Background: Only a limited number of studies have examined the effects of social networks on sexually transmitted diseases (STDs), although the findings of such studies would be helpful in designing more effective prevention strategies.
Goal: This study attempts (1) to determine whether there are any social network effects on STD transmission after controlling for other risk factors and (2) to explore the possible mechanisms by which social networks exert their effects.
Study design: Logistic regressions examine the effects of friendship networks on STD transmission using data drawn from the Chicago Health and Social Life Survey (CHSLS). Additional logistic regressions probe the possible mechanisms (social control versus information and dyadic versus third party) that account for how the observed effects of networks might arise.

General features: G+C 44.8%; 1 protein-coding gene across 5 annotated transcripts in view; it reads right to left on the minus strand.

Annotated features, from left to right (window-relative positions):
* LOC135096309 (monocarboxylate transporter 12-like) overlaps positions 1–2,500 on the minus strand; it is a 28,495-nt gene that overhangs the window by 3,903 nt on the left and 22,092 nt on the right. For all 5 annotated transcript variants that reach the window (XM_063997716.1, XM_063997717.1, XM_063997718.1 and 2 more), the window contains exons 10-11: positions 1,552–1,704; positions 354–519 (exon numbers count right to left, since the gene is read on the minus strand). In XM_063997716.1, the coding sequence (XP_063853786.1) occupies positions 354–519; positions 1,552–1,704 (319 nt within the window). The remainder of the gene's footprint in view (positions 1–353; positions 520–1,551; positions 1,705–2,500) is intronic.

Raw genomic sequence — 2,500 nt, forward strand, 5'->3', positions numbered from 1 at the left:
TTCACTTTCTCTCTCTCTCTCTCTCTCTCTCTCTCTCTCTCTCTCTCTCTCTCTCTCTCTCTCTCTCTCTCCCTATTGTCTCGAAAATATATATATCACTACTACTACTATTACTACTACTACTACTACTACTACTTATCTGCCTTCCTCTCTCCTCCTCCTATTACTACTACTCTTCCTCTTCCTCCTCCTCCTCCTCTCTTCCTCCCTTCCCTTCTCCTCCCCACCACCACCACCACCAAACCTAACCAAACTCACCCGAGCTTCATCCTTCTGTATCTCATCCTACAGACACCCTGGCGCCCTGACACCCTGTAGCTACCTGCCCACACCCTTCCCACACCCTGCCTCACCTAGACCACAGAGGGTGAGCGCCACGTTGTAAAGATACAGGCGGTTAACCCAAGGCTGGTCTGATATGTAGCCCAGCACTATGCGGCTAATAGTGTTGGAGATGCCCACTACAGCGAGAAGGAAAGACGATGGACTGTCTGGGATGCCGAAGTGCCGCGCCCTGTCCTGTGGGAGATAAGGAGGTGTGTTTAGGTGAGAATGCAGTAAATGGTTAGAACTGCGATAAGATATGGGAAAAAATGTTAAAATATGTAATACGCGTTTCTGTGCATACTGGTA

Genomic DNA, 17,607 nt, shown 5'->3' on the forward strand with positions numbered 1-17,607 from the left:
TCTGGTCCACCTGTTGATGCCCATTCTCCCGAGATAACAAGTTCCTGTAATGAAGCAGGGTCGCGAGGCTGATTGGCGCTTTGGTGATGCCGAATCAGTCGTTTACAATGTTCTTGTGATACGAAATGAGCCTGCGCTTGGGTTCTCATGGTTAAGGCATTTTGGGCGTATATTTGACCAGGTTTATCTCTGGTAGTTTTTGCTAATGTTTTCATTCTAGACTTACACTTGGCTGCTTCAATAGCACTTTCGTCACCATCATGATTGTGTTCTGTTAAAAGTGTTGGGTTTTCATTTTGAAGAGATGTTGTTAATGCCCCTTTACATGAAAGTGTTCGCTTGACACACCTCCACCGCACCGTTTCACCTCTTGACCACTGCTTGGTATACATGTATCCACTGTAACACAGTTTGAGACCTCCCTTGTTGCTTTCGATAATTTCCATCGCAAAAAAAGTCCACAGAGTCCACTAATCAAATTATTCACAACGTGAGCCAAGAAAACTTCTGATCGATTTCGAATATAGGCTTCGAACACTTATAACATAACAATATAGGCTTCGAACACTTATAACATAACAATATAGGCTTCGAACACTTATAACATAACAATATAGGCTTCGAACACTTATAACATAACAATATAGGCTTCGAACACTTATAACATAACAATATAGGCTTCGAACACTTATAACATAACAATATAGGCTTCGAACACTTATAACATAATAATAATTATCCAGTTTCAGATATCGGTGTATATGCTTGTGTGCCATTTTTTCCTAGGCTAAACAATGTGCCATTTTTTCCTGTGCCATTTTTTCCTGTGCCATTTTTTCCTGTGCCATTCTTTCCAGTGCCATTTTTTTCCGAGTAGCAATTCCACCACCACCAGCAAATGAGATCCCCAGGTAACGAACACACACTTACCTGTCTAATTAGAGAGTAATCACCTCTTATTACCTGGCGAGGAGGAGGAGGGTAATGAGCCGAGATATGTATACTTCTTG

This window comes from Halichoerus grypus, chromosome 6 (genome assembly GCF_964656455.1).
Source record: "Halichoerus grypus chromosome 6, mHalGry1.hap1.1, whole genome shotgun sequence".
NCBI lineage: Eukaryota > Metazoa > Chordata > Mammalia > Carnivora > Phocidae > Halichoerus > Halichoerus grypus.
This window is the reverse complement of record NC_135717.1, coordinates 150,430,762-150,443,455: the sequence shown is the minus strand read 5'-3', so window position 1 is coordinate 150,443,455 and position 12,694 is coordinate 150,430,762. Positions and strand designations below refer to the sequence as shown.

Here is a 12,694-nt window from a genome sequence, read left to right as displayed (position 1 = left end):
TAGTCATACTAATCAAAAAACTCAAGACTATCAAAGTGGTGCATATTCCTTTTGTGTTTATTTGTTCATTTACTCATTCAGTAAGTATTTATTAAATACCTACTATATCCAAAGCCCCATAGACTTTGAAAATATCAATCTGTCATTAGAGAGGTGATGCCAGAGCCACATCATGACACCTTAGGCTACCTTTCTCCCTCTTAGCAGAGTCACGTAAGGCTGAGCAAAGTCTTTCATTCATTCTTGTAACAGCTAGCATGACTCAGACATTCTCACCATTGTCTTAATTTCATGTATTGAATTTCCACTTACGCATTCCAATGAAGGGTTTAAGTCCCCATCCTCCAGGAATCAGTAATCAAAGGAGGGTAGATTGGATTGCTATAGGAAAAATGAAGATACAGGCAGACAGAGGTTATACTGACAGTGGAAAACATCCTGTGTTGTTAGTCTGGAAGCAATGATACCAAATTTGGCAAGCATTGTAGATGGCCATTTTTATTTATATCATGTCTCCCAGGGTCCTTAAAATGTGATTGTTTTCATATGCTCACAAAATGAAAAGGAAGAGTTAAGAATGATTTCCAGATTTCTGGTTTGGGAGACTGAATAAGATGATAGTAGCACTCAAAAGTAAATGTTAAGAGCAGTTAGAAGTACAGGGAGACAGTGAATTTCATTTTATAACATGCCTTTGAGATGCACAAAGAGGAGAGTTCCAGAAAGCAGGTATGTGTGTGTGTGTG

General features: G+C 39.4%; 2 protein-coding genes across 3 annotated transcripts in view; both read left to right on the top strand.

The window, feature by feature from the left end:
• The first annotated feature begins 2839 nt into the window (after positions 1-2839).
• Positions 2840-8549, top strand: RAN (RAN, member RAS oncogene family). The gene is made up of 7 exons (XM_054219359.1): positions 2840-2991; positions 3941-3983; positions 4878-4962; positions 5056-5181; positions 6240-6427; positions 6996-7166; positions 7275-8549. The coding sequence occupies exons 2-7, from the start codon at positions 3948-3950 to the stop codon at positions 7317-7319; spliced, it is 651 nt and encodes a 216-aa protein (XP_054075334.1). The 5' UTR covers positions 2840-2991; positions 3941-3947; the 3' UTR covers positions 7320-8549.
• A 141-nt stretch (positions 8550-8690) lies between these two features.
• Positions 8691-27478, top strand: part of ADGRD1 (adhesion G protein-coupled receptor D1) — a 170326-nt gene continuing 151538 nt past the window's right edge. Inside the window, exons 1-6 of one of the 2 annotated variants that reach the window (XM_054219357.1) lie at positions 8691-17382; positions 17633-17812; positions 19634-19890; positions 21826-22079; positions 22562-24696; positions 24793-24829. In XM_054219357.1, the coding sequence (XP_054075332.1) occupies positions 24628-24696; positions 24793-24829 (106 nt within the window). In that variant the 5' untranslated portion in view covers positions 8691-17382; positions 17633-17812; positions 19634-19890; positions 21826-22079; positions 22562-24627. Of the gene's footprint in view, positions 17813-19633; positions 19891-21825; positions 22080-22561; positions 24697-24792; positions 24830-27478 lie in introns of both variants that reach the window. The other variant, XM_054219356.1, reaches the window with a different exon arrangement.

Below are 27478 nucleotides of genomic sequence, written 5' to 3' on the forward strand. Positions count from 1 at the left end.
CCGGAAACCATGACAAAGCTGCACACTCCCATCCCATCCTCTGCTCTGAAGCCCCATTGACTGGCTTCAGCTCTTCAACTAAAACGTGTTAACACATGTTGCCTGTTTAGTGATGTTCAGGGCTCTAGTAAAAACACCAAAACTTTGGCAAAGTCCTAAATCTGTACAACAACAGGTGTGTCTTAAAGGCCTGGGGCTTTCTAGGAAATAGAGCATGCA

Results and conclusion: Among people who had fewer than 13 lifetime sex partners, those with no social friends were only 0.4 times as likely to be infected as those with one or more social friends. Among people who had 13 or more lifetime partners, those with many friends (5 or 6) but weak ties to them (talking less than once a day with them) were only 0.2 times as likely to be infected as those with either fewer friends or stronger ties to their friends. Additional regressions suggest that network effects resting on dyadic control prevail among those with fewer than 13 lifetime sex partners. In contrast, network effects resting on information exchange among third parties prevail among those with 13 or more lifetime partners.